A Therapist’s Advice on How to Save Money on Therapy
The saying “You get what you pay for” is true when it comes to mental health services. Older more experienced therapists are usually the best and so they simply charge more. Therapists who provide sliding scale are typically newer and trying to build up their practice. Clinics are cheap but usually have newer clinicians or those who can’t sustain a private practice for whatever reason.
So, if you want someone good, it will cost you more up front but less long term. Some one good means someone who can help you reach your goals sooner and more effectively.
Fewer sessions means fewer dollars.
First, choose your therapist with care. You can waste a lot of first sessions and money by picking the wrong person to work with. Choosing a therapist is a bit like a blind date, however there are some things that will help narrow your search.
Read their website and bio. Do they have experience successfully treating your issue? Speak with them over the phone before scheduling. Therapist who let you schedule online are willing to see anybody. Therefore, they may not have a specialty, or they may work with each client in the exact same way. Call them and briefly share what’s going on and what you want to get out of seeing them. Then ask them how they would approach helping you.
Be consistent–Reason one
Now that you found your therapist — you need to commit! Those who pop in now and then may feel better short term but they will not experience lasting change. The more consistent you are in the short term, the fewer sessions it actually takes in the long term. Again, fewer sessions equals fewer dollars.
Here is an example of what I mean. Pretend you are learning a foreign language. If you immerse yourself, then you learn faster and retain more of what you learned. If you take one class now and then you are going to get far weaker results and ultimately pay for are greater number of classes. The same is true for therapy sessions.
Be consistent–Reason two
Your consistency helps our memory. A secret we don’t like to tell clients is that we just don’t remember your sessions as well as you do. A therapy session is a rare encounter for you. For us it’s our day-to-day work. If you don’t come consistently then it is very hard for us to recall all the important information needed to serve you best, notes or not.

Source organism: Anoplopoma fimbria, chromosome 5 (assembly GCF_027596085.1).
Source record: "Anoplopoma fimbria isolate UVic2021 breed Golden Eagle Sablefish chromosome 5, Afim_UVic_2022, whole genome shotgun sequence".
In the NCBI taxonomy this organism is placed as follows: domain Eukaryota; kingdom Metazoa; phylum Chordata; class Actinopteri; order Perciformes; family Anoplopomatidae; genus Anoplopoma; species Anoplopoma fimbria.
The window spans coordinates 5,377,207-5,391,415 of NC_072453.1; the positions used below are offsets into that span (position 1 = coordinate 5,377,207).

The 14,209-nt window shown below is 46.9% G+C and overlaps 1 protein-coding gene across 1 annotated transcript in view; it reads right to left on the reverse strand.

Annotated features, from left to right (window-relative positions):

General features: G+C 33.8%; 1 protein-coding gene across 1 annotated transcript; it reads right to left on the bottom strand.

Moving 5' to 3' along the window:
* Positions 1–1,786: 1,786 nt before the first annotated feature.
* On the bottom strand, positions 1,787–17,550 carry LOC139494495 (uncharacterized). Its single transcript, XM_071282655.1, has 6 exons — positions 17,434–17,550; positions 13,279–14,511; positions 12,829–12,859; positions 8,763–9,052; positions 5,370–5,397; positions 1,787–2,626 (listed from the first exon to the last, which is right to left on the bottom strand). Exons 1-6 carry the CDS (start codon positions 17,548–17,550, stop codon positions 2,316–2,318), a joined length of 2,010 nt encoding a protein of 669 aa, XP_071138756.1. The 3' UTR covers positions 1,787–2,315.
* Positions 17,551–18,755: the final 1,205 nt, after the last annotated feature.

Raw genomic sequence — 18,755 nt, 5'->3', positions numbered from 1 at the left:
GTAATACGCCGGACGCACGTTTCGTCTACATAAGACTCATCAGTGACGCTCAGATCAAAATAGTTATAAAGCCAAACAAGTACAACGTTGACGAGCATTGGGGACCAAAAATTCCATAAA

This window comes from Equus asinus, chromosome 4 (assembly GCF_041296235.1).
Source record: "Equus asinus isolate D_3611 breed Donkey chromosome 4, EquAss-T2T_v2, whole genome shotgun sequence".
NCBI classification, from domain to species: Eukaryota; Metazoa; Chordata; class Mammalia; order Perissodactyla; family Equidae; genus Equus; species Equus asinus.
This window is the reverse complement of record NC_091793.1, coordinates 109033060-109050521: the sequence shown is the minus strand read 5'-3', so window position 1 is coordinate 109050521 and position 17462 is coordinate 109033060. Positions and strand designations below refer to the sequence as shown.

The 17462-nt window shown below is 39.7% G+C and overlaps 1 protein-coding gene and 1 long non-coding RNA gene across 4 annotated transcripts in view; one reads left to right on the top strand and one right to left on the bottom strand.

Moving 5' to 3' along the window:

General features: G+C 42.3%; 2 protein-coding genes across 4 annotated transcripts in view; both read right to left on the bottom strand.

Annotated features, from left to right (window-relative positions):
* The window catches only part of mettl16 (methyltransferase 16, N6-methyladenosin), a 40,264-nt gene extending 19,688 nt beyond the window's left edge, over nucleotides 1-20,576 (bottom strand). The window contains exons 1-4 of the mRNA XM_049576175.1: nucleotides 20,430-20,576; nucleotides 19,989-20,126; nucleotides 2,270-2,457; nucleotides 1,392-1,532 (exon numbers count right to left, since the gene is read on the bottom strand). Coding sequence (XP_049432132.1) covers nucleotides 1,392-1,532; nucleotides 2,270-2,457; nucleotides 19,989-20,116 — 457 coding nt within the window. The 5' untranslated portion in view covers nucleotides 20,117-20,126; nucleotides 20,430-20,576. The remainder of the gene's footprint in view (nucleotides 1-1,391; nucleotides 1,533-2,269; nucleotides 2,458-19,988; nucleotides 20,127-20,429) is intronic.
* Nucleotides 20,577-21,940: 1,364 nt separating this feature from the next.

Be consistent–Reason three
Therapist typically create a treatment plan for each client. We can’t plan in advance how to sequence your therapy if you just pop in from time to time. Pop-in clients get to vent, but we don’t get to prepare.
Never lie to us.
Clients maybe embarrassed about a secret behavior, but if you keep secrets from us your therapy may not be on target. An example would be when a client doesn’t share how much they really drink. Alcohol contributes to anxiety and depression and keeps medication from working. We need to know the truth. We are here to help, not to judge.
Do your homework.
Almost all therapists give clients homework. If yours does not then ask for some. This is typically an article or journal exercise or a book recommendation. If you take advantage then you will get results more quickly and need fewer sessions. When clients complain about cost but don’t make the extra effort to do their homework, it can be very frustrating for us.
DNA and Medication
If you need medication, a very new way to save money is to pay up front for an online DNA test. There are now test that will actually help you choose the right medication the first time. It cost about the same as a psychiatrist visit but is far more accurate. You will be much less likely to need to adjust your dosage, deal with side effects, or try a new one altogether. You pay the website once instead of paying for several psychiatric visits.
Get a discount.
Now a sensitive topic… When clients try to bargain with us to lower our fees, it can feel very disrespectful. If you want to approach your therapist about a lower fee rate here is my suggestion: After your first or second session, express clearly your goals and commitment to reaching them. Then ask if a package of 8-12 sessions could possibly be available at a discount. (This package will have an expiration date). Packages actually make scheduling and taxes easier for us so there is a mutual incentive to offer you a package deal.
Save money without sacrificing your wellness.
How to save money on therapy comes down to needing fewer sessions to get good results. You need fewer sessions when you have a quality therapist, and are a committed consistent client who does their homework. You may even be a committed consistent client who scores a package rate. Save money, but don’t sacrifice quality when it comes to your wellness.
Glass, R. (2018). A Therapist’s Advice on How to Save Money on Therapy. Psych Central. Retrieved on April 6, 2020, from https://psychcentral.com/blog/a-therapists-advice-on-how-to-save-money-on-therapy/